Other tools such as Java’s JUnit-QuickCheck allow the tests to be repeated by specifying a random seed. When a test fails, the random seed used to generate that test is reported, and can then be used to reproduce the same test inputs.

Code Examples

So, what does this look like in real code? Marlo uses Java for development of digital solutions, so the first examples are based on the Java JUnit-QuickCheck package.

The following generator will create a alphanumeric "word" with length of between 1 and 12 characters.

import com.pholser.junit.quickcheck.generator.GenerationStatus;
import com.pholser.junit.quickcheck.generator.Generator;
import com.pholser.junit.quickcheck.random.SourceOfRandomness;

/** Generate alpha-numeric characters. */
public final class AlphaNumericGenerator extends Generator<String> {

  /** Alphanumeric characters: "0-9A-Za-z". */
  private static final String ALPHANUMERICS =

  /** Maximum word length. */
  private static final int MAX_WORD_LENGTH = 11;

  /** Inherit form super class. */
  public AlphaNumericGenerator() {

  /** Generate a alphanumeric word of length 1 to 12 characters. Do not create null words. */
  public String generate(final SourceOfRandomness randomness, final GenerationStatus status) {
    final int stringSize = randomness.nextInt(MAX_WORD_LENGTH) + 1; // non-empty words
    final StringBuilder randomString = new StringBuilder(stringSize);
    IntStream.range(0, stringSize)
            ignored -> {
              final int randomIndex = randomness.nextInt(ALPHANUMERICS.length());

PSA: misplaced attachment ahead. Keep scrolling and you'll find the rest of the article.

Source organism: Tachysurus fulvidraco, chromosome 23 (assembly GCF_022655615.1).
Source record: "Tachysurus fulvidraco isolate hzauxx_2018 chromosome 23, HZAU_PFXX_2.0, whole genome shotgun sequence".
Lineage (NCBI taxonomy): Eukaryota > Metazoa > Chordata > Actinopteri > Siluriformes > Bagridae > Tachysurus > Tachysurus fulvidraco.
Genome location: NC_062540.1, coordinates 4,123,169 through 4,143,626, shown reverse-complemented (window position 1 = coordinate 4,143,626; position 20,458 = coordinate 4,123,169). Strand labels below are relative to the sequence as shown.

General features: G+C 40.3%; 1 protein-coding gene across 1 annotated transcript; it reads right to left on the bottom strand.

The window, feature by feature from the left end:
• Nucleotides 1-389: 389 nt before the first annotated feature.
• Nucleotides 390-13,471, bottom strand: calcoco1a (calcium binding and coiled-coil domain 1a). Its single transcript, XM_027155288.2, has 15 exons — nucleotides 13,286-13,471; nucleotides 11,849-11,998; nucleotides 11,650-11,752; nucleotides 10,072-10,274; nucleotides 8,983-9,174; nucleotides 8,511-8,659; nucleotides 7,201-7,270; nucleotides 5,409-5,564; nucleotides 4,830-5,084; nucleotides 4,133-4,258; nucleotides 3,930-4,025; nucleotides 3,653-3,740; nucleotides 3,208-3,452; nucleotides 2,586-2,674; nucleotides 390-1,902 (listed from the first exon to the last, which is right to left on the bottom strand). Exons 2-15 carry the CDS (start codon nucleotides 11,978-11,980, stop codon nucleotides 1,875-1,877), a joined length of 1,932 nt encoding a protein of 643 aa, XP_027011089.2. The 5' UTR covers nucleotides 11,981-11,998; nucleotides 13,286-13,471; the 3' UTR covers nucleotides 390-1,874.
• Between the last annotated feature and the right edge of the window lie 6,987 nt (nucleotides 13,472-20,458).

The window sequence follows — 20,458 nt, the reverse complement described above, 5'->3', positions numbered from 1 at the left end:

return randomString.toString();


To use this generator in a unit test:

  * Test alphanumeric word is same for stream as scanner using Alphanumeric generator. Trials
  * increased from the default of 100 to 1000.
  * @param word a random alphanumeric word
@Property(trials = 1000)
public void testAlphanumericWord(final @From(AlphaNumericGenerator.class) String word) {
  assertEquals(1, WordCountUtils.count(new Scanner(word)));
  assertEquals(1, WordCountUtils.count(Stream.of(word)));


Here we are using our custom generator, and have increased the trials to 1000 from the default of 100. The expected property of our word count utility is that given this input string, its output would indicate that it counted one word.

The following code uses this generator to build a list of strings that are delimited by a space. The code to be tested contains two word count methods accepting different input types. Using our custom generator we can compose test data for both input types. Then test to see if the word count methods agree:

  * Test a "sentence" of alphanumeric words. A sentence is a list of words separated by a space.
  * @param words build a sentence from a word stream
public void testAlphanumericSentence(
    final List<@From(AlphaNumericGenerator.class) String> words) {
  final String sentence = String.join(" ", words);
      WordCountUtils.count(new Scanner(sentence)), WordCountUtils.count(Stream.of(sentence)));


At Marlo we also use Ansible for automation, with some custom modules written in Python. An excellent QuickCheck library for Python is Hypothesis. An equivalent generator to the Java example above is the text strategy. Used in a test, it looks like:

@given(text(min_size=1, max_size=12, alphabet=ascii_letters + digits))
def test_alphanumeric(a_string):
    Generate alphanumeric sized strings like:
    assert a_string.isalnum()
    a_length = len(a_string)
    assert a_length >= 1 and a_length <= 12